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The idea that “we can carry on as we are” and have a normal Christmas “is wishful thinking in the extreme”, a Government scientific adviser has said.
Professor John Edmunds, a member of the Scientific Advisory Group for Emergencies (Sage), said “radical action” would be needed to stem the rise in coronavirus cases, particularly in regions with high incidence of the virus.
It comes after Chief Secretary to the Treasury Stephen Barclay said he hoped families would be able to spend Christmas together even if things are not exactly the same.
Asked how he would describe the chances of people having a “normal Christmas” despite Covid-19 restrictions, Mr Barclay told BBC Radio 4’s Today programme: “I would describe it as a shared endeavour for all of us.
“All of us want to be able to enjoy Christmas with our families. And that’s why there is a common purpose here to get the virus down.”
Referring to Christmas, Mr Barclay said: “I think few people expect it to be exactly as it would normally because we will be living with this virus for some time.
“And the chief medical officer and the chief scientific adviser have been very clear on that.
“But, your point really was about the ability of families to spend Christmas together – that is something we all hope to be in a position to do.”
Downing Street said it was the Government’s “ambition to ensure that people may celebrate Christmas as a family this year”.
However, Prof Edmunds, who told MPs on Wednesday that tens of thousands of deaths could occur during this wave of the pandemic, said further measures are needed to bring cases down.
He told the PA news agency that a circuit-breaker is needed across the whole country or at least in areas where incidence is high.
“The only way that we can have a relatively safe and normal Christmas is if we take radical action now to reduce incidence – at the very least in high incidence areas – and keep the incidence low across the country by implementing a package of measures to reduce social contacts,” he said.
“The notion that we can carry on as we are and have a Christmas that we can celebrate normally with friends and family is wishful thinking in the extreme.”
Prof Edmunds told MPs on Wednesday the UK would see “peaks around Christmas, in the new year of very severe numbers of cases throughout the UK”.
A further 224 people had died within 28 days of testing positive for Covid-19 as of Friday, while as of 9am there had been a further 20,530 lab-confirmed cases in the UK.
Sweeping new restrictions were imposed on millions more people on Friday, with Greater Manchester moving into the highest alert level, Tier 3, and Wales introducing its two-week “firebreak” lockdown at 6pm.
Coventry, Stoke and Slough will enter Tier 2 on Saturday, while Warrington is set to be placed into Tier 3 from Thursday next week, the local council said.
Tier 3 restrictions are also expected to come into force in parts of Nottinghamshire on Wednesday.
Meanwhile, Nicola Sturgeon set out a five-level plan of measures for dealing with the coronavirus pandemic in Scotland.
The five levels range from zero, which the First Minister said would be as close to normal as the country can be without effective treatment or a vaccine, to the highest level of four which is “closer to a full lockdown”.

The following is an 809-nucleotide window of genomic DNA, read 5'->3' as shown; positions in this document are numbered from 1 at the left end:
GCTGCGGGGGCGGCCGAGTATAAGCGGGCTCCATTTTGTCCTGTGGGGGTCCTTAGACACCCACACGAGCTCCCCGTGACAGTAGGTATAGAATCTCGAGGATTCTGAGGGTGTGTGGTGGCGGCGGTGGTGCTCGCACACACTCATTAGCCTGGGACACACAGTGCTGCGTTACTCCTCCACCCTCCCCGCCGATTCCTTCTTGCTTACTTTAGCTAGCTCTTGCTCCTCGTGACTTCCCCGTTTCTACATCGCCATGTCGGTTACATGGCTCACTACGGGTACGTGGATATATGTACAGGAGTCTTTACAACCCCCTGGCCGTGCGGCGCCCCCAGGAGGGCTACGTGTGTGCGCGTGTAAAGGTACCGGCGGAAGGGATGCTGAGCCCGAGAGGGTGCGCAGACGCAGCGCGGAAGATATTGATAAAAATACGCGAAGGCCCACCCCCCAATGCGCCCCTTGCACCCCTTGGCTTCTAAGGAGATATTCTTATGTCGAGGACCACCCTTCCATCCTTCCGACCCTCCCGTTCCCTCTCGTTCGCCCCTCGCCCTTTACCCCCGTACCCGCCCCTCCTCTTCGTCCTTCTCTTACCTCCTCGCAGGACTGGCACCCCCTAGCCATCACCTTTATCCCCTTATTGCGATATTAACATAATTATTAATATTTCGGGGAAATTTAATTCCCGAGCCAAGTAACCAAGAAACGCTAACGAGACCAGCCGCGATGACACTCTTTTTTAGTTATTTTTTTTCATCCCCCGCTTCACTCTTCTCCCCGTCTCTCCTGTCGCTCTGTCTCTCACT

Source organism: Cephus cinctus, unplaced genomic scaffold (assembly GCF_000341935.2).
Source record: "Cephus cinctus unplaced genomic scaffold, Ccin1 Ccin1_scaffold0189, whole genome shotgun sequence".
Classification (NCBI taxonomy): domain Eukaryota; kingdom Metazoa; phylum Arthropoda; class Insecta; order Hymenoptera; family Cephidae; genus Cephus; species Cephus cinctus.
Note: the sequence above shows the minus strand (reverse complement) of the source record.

If approved at Holyrood next week, the new measures will come into force in Scotland on Monday November 2.
It came as new figures suggested the number of new daily coronavirus cases across England has doubled in a fortnight but the rate of growth may be slowing down.
Figures from the Office for National Statistics (ONS) infection survey estimates there was an average of 35,200 new cases per day of Covid-19 in the community in England between October 10 and 16.
This is up 26% from an estimated 27,900 new cases per day for the period from October 2 to 8 and just over double the 17,200 new cases per day from September 25 to October 1.
Professor James Naismith, from the University of Oxford, said the most recent figures – looking at the increase from 27,900 to 35,200 cases per day – suggest the rate of growth of the epidemic may be slowing down.
Sage said the reproduction number, or R value, for the whole of the UK had nudged down to between 1.2 and 1.4. Last week, the group said the R number was between 1.3 and 1.5.
Meanwhile, Labour called on the Government to clear up “confusion” over new plans to help businesses deal with coronavirus restrictions.
The Chancellor still hasn’t come clean on the phantom funding formula he’s using to determine funding for areas under tier 3 restrictions.
We need clear, consistent and fair funding for jobs and businesses, not playing poker with people’s livelihoods. pic.twitter.com/4dRzdk7F31
— Anneliese Dodds (@AnnelieseDodds) October 23, 2020
Chancellor Rishi Sunak needs to clarify how long elements of the package will be in place for, shadow chancellor Anneliese Dodds said.
She told the BBC: “The Chancellor suggested that a number of these measures will apply, he stated, for six months.
“He has set out that approach for some elements of his plan, but there is a lot of confusion around other elements, whether they’re short-term, long-term, what exactly the score is.”
On the gaps in support, she said: “We didn’t really see any recognition of that, I think that’s very problematic.
“If people got a little bit of savings, which a lot of self-employed people do have, then they get knocked out of that support very quickly, they have to wait for five weeks.
“The Chancellor could’ve fixed that yesterday (Thursday) but he decided not to do that unfortunately.”
Mr Sunak announced an emergency multibillion-pound bailout on Thursday aimed at supporting workers and firms through the second coronavirus wave.